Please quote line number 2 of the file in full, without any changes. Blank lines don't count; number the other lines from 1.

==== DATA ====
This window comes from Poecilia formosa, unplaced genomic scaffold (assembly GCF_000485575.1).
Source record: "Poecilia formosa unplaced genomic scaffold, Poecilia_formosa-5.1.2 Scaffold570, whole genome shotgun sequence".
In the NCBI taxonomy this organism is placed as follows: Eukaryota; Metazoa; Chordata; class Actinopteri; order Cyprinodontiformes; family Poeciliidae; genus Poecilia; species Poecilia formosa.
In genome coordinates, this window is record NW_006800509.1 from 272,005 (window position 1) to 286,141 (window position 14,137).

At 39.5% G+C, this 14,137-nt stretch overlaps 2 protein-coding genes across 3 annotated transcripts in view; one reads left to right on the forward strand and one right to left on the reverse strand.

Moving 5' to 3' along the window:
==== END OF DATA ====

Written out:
Source record: "Poecilia formosa unplaced genomic scaffold, Poecilia_formosa-5.1.2 Scaffold570, whole genome shotgun sequence".